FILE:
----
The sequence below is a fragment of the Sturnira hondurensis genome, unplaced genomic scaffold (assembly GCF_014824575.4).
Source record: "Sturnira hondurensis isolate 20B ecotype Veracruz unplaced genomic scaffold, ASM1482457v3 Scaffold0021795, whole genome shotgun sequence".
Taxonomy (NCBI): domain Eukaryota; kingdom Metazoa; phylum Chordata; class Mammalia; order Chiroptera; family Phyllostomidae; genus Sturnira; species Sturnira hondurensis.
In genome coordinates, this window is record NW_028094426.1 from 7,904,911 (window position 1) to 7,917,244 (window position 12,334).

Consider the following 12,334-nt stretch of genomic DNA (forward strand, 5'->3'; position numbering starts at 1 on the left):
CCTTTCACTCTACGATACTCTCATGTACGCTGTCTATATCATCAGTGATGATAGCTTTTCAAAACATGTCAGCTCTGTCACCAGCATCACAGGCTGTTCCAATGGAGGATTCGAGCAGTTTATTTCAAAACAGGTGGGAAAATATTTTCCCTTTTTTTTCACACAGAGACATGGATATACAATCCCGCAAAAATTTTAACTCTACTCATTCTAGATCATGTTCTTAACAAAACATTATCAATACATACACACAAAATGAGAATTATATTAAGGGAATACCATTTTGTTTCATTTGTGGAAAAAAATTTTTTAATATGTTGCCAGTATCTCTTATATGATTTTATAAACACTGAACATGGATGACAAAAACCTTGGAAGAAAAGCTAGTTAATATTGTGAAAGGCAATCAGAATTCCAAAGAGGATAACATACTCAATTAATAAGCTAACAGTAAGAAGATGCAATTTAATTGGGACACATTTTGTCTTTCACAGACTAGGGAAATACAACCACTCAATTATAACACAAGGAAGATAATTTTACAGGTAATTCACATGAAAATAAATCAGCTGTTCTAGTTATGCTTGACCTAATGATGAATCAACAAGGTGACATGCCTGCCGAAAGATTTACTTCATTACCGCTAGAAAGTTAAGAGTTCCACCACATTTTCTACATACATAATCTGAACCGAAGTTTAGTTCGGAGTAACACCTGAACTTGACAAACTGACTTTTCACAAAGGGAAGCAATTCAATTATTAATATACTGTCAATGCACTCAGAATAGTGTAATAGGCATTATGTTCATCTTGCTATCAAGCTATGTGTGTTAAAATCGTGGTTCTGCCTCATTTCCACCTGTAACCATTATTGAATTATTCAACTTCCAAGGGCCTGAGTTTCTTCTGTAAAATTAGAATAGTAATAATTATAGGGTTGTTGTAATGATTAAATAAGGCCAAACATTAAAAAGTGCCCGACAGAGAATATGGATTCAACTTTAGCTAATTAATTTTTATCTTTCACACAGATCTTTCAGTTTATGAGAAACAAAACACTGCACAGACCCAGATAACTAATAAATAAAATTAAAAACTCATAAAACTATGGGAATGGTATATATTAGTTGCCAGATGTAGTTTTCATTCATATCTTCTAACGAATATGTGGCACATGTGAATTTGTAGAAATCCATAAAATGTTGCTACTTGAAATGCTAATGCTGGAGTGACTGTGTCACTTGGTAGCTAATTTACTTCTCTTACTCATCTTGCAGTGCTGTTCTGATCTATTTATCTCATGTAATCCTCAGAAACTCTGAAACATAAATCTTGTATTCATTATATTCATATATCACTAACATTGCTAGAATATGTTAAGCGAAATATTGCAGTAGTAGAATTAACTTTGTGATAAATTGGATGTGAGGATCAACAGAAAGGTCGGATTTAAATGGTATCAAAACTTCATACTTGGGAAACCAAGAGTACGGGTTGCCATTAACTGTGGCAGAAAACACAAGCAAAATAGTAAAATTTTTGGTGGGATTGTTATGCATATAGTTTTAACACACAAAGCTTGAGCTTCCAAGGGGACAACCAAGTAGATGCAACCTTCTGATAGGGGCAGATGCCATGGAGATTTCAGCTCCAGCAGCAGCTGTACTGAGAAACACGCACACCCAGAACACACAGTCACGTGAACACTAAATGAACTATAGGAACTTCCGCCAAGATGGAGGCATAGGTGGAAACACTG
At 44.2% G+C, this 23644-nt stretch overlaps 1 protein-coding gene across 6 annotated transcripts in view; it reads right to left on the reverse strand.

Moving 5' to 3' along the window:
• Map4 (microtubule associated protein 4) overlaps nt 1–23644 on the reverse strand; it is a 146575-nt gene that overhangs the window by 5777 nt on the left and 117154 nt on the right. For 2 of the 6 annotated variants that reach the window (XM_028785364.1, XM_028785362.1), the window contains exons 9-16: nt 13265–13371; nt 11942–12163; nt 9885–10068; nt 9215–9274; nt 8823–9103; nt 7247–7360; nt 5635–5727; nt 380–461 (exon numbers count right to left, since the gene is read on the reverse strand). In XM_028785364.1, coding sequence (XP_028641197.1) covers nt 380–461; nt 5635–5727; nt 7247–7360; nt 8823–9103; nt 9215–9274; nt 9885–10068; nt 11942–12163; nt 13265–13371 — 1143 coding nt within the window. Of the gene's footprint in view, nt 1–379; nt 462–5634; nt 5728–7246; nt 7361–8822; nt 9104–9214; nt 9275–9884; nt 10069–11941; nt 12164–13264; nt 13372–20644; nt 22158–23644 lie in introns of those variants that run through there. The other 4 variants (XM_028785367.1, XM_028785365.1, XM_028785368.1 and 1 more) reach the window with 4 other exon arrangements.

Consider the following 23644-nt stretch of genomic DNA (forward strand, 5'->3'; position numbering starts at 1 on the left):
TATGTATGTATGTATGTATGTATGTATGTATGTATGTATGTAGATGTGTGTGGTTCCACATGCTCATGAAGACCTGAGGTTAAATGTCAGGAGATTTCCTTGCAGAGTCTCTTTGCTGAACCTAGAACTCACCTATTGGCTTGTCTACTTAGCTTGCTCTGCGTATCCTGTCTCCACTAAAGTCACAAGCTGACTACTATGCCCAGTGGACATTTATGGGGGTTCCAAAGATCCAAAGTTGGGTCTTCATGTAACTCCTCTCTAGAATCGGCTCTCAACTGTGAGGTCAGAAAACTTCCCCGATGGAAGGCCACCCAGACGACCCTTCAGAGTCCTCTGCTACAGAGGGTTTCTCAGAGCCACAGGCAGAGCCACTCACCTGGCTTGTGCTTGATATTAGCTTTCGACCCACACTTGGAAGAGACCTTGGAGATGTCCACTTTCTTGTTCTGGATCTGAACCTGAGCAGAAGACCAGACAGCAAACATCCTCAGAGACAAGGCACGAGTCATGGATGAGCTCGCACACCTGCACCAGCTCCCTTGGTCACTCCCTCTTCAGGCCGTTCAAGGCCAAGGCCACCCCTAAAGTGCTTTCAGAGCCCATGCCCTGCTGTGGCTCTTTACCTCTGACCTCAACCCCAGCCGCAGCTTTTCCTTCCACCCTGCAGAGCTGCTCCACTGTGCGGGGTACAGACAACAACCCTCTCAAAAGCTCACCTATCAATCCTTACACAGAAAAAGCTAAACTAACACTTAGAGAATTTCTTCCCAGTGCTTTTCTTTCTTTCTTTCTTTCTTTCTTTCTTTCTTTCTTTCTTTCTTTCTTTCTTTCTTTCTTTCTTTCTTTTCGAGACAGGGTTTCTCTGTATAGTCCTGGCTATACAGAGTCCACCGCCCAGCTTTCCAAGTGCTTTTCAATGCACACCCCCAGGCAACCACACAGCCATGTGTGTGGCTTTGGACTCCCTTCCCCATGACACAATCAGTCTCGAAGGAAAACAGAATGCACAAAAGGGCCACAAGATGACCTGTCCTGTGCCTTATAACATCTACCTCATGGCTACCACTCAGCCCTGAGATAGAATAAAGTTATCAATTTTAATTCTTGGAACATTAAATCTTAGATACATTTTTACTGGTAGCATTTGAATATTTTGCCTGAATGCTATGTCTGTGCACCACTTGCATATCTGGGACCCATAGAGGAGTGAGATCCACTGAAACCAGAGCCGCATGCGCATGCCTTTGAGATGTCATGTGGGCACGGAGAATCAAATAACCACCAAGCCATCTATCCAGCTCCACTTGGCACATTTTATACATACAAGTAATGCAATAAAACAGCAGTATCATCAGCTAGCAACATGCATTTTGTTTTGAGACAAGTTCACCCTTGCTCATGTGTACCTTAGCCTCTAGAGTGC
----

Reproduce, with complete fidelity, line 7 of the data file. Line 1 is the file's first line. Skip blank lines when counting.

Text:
At 44.2% G+C, this 23644-nt stretch overlaps 1 protein-coding gene across 6 annotated transcripts in view; it reads right to left on the reverse strand.